Tanner Christensen, in his blog, “Why We So Often Look to Art for Creative Inspiration” says that art gives us inspiration because
it allows us to travel somewhere else
it jolts our perspective into something we may have not seen before
it frees us because art feels limitless
it transports us to a different time or place
it acts as a seed, growing differently in each person’s mind
Creator of Brain Pickings, Maria Popova defined the ability of art to inspire as
“the power to transcend our own self-interest, our solipsistic zoom-lens on life, and relate to the world and each other with more integrity, more curiosity, more wholeheartedness.”
The link between music and creativity
It’s not just art. Music helps me, too. It drowns out outside noise and provides an undercurrent of rhythm that keeps me going. If I’m creating a draft from scratch, I’ll listen to instrumental music so that I’m not distracted by the lyrics.
So does research back me up? Does music work stimulate my creativity in the same way that looking at art does?
Music may actually stifle problem-solving in the early stage of creative thinking, according to one study which evaluated participants working on word puzzles either in quiet or with music playing.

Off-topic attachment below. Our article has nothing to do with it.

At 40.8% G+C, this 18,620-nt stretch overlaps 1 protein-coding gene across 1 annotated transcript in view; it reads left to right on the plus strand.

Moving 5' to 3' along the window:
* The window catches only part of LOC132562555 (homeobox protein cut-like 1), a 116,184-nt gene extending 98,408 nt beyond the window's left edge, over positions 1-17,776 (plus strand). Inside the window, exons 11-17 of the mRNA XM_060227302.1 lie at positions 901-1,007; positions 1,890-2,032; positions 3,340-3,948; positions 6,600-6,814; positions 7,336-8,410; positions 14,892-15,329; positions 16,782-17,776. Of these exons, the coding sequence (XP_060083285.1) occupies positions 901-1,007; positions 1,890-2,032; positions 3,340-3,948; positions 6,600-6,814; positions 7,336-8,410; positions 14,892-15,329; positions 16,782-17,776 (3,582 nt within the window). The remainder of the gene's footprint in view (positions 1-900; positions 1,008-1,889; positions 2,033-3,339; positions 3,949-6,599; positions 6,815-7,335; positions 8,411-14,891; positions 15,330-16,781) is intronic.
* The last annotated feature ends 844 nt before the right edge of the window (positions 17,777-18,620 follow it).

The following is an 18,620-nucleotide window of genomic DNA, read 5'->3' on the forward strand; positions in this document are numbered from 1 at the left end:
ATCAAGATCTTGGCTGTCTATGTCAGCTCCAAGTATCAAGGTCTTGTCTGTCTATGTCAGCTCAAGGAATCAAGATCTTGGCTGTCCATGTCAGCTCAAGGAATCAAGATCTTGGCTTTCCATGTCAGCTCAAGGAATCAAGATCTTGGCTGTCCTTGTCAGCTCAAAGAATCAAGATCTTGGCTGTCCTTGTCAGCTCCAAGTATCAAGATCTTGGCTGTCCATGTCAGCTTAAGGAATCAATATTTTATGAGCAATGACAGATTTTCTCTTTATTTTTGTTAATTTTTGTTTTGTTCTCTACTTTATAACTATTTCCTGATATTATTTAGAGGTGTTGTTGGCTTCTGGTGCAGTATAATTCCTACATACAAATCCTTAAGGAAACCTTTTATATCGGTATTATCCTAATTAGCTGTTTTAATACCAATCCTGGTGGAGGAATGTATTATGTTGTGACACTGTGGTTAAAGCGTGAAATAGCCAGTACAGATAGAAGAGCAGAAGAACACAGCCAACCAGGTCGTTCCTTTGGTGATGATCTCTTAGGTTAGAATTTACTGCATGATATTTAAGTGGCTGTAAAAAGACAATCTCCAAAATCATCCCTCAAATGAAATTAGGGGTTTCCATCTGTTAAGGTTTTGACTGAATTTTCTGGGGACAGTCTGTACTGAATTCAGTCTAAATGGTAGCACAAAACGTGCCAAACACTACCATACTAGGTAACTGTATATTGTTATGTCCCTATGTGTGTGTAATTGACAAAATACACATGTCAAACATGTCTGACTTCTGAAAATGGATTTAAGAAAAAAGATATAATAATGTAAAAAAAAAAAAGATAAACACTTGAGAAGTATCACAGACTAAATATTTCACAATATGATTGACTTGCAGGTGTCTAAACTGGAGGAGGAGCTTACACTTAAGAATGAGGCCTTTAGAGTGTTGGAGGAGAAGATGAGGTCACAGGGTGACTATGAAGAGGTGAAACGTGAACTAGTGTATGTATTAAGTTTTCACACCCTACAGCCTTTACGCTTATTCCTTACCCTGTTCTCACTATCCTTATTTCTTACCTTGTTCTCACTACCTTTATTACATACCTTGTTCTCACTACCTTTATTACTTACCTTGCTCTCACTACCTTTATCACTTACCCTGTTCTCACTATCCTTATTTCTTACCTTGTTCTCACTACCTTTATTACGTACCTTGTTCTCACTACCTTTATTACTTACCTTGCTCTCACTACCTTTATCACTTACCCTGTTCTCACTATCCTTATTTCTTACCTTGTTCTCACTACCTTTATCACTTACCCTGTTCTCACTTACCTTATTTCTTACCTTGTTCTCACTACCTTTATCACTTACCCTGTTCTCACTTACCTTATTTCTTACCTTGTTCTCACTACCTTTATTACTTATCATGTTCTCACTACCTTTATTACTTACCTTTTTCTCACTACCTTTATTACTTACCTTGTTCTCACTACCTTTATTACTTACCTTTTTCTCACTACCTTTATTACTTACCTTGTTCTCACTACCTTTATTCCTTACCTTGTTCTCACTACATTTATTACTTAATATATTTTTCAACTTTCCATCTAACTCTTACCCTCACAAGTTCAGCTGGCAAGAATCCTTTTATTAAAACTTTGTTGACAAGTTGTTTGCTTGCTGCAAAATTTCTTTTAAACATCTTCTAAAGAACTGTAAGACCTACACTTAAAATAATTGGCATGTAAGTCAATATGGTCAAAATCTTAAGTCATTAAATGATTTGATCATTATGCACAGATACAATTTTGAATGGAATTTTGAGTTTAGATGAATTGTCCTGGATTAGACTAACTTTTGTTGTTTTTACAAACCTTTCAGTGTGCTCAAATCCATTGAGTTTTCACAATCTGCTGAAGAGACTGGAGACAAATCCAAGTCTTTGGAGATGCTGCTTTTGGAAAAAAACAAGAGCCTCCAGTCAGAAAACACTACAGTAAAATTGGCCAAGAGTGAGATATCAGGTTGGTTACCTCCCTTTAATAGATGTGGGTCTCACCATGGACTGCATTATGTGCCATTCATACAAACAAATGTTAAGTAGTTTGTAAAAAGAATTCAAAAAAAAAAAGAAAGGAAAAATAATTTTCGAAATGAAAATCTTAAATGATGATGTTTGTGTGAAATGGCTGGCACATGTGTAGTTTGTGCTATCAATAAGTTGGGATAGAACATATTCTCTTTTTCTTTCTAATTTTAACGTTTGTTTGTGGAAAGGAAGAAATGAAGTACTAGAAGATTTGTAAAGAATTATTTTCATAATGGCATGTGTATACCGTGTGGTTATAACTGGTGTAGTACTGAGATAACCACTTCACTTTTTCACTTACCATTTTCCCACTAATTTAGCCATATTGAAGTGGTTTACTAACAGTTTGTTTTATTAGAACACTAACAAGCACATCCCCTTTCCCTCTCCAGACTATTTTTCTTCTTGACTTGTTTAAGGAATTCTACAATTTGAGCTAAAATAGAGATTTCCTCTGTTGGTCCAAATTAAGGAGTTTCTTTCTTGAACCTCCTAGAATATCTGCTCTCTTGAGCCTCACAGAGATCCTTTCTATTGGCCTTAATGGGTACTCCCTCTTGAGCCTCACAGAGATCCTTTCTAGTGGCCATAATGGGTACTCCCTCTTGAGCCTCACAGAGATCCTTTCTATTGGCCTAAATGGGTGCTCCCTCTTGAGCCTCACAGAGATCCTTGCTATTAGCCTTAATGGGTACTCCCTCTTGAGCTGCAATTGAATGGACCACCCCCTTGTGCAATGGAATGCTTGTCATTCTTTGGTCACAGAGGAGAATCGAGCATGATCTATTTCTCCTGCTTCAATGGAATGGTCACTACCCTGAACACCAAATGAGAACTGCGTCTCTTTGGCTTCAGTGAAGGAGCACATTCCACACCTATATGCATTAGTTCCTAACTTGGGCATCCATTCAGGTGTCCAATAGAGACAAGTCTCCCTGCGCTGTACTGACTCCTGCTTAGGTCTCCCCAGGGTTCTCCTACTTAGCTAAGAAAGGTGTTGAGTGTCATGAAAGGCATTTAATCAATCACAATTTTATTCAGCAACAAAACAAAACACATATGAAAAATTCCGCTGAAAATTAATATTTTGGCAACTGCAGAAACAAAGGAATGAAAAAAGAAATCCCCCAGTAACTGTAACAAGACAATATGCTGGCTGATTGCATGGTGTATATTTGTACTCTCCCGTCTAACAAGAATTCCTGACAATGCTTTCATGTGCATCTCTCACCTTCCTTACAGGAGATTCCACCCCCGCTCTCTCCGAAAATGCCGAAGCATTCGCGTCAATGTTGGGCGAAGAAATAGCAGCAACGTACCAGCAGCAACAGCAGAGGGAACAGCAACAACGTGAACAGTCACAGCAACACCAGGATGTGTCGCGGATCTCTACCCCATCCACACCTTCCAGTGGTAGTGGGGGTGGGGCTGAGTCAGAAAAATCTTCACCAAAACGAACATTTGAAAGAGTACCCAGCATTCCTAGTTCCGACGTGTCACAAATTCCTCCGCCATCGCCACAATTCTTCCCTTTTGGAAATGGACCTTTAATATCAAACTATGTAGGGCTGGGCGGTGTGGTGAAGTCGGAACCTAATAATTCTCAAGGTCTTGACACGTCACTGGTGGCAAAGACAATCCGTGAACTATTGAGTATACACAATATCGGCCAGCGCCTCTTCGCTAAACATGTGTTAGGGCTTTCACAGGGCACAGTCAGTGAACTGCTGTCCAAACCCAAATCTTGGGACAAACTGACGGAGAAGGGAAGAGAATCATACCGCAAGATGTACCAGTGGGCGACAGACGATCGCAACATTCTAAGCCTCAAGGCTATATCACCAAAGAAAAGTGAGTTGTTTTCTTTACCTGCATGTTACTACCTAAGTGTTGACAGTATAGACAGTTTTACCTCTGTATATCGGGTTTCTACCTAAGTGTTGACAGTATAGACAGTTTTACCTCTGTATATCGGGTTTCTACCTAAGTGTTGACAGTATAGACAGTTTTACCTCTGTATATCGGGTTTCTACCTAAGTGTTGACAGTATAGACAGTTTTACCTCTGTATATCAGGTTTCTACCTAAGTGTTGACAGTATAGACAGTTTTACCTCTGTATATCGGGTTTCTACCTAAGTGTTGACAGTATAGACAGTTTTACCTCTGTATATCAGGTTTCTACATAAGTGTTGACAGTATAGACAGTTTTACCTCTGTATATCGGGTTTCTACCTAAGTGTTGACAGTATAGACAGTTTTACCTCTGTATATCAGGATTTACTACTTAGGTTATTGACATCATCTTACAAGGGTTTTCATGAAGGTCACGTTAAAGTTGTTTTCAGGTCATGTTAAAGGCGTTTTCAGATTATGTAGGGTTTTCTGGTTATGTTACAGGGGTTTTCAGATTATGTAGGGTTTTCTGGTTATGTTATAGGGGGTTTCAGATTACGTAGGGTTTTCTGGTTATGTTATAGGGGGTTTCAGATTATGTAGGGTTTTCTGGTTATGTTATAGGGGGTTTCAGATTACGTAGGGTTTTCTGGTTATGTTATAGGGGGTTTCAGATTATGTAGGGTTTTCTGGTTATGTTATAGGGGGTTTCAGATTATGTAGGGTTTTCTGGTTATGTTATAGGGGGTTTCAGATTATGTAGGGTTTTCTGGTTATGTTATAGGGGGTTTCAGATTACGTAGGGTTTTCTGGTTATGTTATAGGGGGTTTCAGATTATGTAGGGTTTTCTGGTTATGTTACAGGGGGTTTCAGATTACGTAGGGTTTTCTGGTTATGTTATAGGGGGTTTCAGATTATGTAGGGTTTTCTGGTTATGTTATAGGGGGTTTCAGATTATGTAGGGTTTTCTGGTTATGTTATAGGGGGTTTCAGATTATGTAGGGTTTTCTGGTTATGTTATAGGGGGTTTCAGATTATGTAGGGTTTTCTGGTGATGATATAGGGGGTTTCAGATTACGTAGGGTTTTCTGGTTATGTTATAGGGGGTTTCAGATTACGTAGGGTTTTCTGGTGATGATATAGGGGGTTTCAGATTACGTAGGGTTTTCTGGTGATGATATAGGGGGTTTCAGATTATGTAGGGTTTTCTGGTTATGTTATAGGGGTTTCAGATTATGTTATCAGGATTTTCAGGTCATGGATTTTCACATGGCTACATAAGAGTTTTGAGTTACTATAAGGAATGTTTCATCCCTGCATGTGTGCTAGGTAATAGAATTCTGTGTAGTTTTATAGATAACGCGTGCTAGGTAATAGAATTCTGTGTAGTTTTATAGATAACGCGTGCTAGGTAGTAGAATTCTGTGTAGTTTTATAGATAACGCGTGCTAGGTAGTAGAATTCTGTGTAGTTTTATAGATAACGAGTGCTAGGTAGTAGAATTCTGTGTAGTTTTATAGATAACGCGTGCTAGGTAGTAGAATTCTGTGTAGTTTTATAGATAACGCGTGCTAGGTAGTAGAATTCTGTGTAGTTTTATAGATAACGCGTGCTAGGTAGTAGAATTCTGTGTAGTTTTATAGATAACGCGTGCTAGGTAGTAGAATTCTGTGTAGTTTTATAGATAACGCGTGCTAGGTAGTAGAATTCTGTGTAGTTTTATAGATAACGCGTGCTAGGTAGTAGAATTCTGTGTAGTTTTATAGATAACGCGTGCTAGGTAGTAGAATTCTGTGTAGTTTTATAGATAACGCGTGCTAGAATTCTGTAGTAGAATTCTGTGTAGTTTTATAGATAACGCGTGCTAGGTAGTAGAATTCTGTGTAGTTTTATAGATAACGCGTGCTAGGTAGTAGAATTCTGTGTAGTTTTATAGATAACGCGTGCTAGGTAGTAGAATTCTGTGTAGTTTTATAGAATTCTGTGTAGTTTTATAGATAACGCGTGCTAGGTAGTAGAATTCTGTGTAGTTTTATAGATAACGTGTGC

Whether that music was familiar or unfamiliar, vocal or strictly instrumental, people’s scores on average fell on the creativity test compared to their scores in the quiet condition.
If your task requires intense focus, music may distract you. BUT once you’re past the problem-identification and need to come up with creative solutions, music will help!
Happy music works best for several reasons:
It provides enough distraction that you aren’t focused intensely on the problem while you’re listening. This allows your mind to wander, giving your brain time to meander on different paths. Such wandering is what leads to unique, innovative creative solutions.It stimulates the brain network that research has shown is responsible for creative insight.It promotes a positive attitude and a sense of well-being that contributes to creativity.